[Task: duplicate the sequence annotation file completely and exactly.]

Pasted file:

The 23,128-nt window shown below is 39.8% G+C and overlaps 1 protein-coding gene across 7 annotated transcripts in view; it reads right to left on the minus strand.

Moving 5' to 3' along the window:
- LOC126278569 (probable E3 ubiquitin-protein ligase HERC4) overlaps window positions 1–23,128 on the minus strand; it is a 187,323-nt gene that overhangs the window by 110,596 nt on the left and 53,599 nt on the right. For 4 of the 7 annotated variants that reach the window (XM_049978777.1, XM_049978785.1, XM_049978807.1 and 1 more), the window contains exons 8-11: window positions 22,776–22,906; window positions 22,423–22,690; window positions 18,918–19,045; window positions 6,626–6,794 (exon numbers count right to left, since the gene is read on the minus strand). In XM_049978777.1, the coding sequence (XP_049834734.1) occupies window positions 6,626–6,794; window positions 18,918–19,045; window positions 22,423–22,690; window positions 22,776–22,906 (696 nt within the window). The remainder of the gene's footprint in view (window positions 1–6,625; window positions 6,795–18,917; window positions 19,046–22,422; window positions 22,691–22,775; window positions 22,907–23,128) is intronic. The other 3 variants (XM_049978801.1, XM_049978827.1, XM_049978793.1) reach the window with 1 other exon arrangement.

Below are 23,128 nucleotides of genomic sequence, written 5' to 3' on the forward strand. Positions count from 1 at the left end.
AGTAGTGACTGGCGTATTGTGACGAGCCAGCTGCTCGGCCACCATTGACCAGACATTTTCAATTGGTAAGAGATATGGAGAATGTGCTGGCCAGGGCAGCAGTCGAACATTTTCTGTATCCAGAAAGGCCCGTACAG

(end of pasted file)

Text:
The 23,128-nt window shown below is 39.8% G+C and overlaps 1 protein-coding gene across 7 annotated transcripts in view; it reads right to left on the minus strand.

Moving 5' to 3' along the window:
- LOC126278569 (probable E3 ubiquitin-protein ligase HERC4) overlaps window positions 1–23,128 on the minus strand; it is a 187,323-nt gene that overhangs the window by 110,596 nt on the left and 53,599 nt on the right. For 4 of the 7 annotated variants that reach the window (XM_049978777.1, XM_049978785.1, XM_049978807.1 and 1 more), the window contains exons 8-11: window positions 22,776–22,906; window positions 22,423–22,690; window positions 18,918–19,045; window positions 6,626–6,794 (exon numbers count right to left, since the gene is read on the minus strand). In XM_049978777.1, the coding sequence (XP_049834734.1) occupies window positions 6,626–6,794; window positions 18,918–19,045; window positions 22,423–22,690; window positions 22,776–22,906 (696 nt within the window). The remainder of the gene's footprint in view (window positions 1–6,625; window positions 6,795–18,917; window positions 19,046–22,422; window positions 22,691–22,775; window positions 22,907–23,128) is intronic. The other 3 variants (XM_049978801.1, XM_049978827.1, XM_049978793.1) reach the window with 1 other exon arrangement.

Below are 23,128 nucleotides of genomic sequence, written 5' to 3' on the forward strand. Positions count from 1 at the left end.
AGTAGTGACTGGCGTATTGTGACGAGCCAGCTGCTCGGCCACCATTGACCAGACATTTTCAATTGGTAAGAGATATGGAGAATGTGCTGGCCAGGGCAGCAGTCGAACATTTTCTGTATCCAGAAAGGCCCGTACAG